12 The plaintiff in the main proceedings, who became pregnant at the beginning of 1996, worked from 1 January to 8 April 1996 and from 15 to 18 April 1996. She was on leave from 9 to 12 April 1996 and from 19 April to 15 May 1996. 16 May 1996 marked the start of the six-week period for the protection of mothers provided for by Article 3(2) of the MuSchG, the expected date of confinement being 27 June 1996. The daughter of the plaintiff in the main proceedings was born on 12 July 1996. Under Article 6(1) of the MuSchG, the period of protection came to an end on 6 September 1996. From 7 September 1996 Mrs Lewen, at her own request, took parenting leave, as provided for by Article 15 et seq. of the BErzGG, for a period ending on 12 July 1999.

13 In the years before 1996, the plaintiff in the main proceedings received, like the other employees of the defendant in the main proceedings, a Christmas bonus on 1 December each year equal to a month's salary. On that occasion, the plaintiff in the main proceedings was required to sign the following declaration:

`Christmas bonus

The bonus paid constitutes a single, voluntary social benefit which may be revoked at any time, being limited to the Christmas holidays this year. Consequently, this payment creates no future entitlement regarding either the principle of the bonus, its amount, the terms on which it is paid or the elements which it comprises.

Moreover, the Christmas bonus is granted to you expressly subject to the reservation that you are not to terminate your contract of employment before 1 July of the coming year or give us any grounds to terminate your employment without notice. The same shall apply to breach of the contract of employment. By virtue of this restriction, the bonus must be repaid in full in the event of your leaving.

Acceptance of the bonus entails acceptance of the above terms.'

14 In her action which she commenced before the national court on 10 January 1997, Mrs Lewen seeks an order requiring the defendant to pay her a Christmas bonus for 1996 in the gross sum of DEM 5 500.

15 The national court made, among others, the following observations:

`5. ...

In this Chamber's opinion, the Christmas bonus is "pay", within the meaning of Article 119 of the EC Treaty and Article 11(2)(b) of Directive 92/85/EEC, in respect of work performed in the year in which the bonus is awarded.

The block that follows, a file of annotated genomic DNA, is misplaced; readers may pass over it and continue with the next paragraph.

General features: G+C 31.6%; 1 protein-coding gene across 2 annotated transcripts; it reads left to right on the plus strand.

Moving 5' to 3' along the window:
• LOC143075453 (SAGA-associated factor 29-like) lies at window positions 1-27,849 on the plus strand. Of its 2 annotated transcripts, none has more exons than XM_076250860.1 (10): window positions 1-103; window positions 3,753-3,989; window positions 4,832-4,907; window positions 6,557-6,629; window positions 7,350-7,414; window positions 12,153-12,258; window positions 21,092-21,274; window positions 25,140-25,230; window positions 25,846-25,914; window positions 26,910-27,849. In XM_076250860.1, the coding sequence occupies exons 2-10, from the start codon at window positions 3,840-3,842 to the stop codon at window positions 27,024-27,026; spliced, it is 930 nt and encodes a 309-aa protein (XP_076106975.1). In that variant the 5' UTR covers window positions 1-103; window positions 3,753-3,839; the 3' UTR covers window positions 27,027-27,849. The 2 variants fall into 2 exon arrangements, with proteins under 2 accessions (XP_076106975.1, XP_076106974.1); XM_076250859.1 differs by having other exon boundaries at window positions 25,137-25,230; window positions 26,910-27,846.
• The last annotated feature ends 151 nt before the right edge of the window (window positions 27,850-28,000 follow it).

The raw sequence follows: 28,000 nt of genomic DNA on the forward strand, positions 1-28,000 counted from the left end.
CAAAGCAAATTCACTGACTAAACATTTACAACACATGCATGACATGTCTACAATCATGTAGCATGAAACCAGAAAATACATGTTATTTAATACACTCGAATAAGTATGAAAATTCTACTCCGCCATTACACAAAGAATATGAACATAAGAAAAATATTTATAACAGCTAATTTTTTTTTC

To exclude women who are on parenting leave at the time when the bonus is paid from the sphere of those potentially entitled to a special Christmas bonus does not take into account the fact that the employment relationships of those women still exist despite the suspension of their mutual obligations as a result of the parenting leave and accordingly that a mother on parenting leave continues to be loyal to the business. A threatened refusal of bonus payments may, moreover, contribute to dissuading women who have recently given birth from claiming their right to parenting leave in the interests of the child. The Chamber considers it to be wholly incompatible with the prohibition of direct and indirect discrimination in the EC Treaty and the secondary law adopted thereunder for a distinction to be drawn, in regard to the payment of a bonus, between employees who are actively employed and those on parenting leave, in such a way that not even work already performed in the reference year nor periods in which pregnant women and new mothers are prohibited from working are taken into account in such a way as to maintain the claim in part. When he awards bonus payments, i.e. when awarding pay and payment within the meaning of provisions of EC law, the employer's motive - which the defendant claims to be the case here - of wishing to give an incentive for subsequent work by means of the bonus (which he cannot expect in the near future where the mother is on a lengthy period of parenting leave) does not, in this Chamber's view, provide a sufficient justification for failing to take into account the fact that work was actually performed in the year of the award and the periods in which pregnant and recent mothers were prohibited from working. The employer has in fact profited from the mother's work in the reference year and the prohibition on work pursuant to the MuSchG applies by virtue of that statute, without the need for the mother to make any application in that regard. The fact that, directly after the expiry of the prohibition on her working activity, the mother has made use of her right to parenting leave, and is on such leave when the bonus payment is made, is based essentially on a gender-specific factor.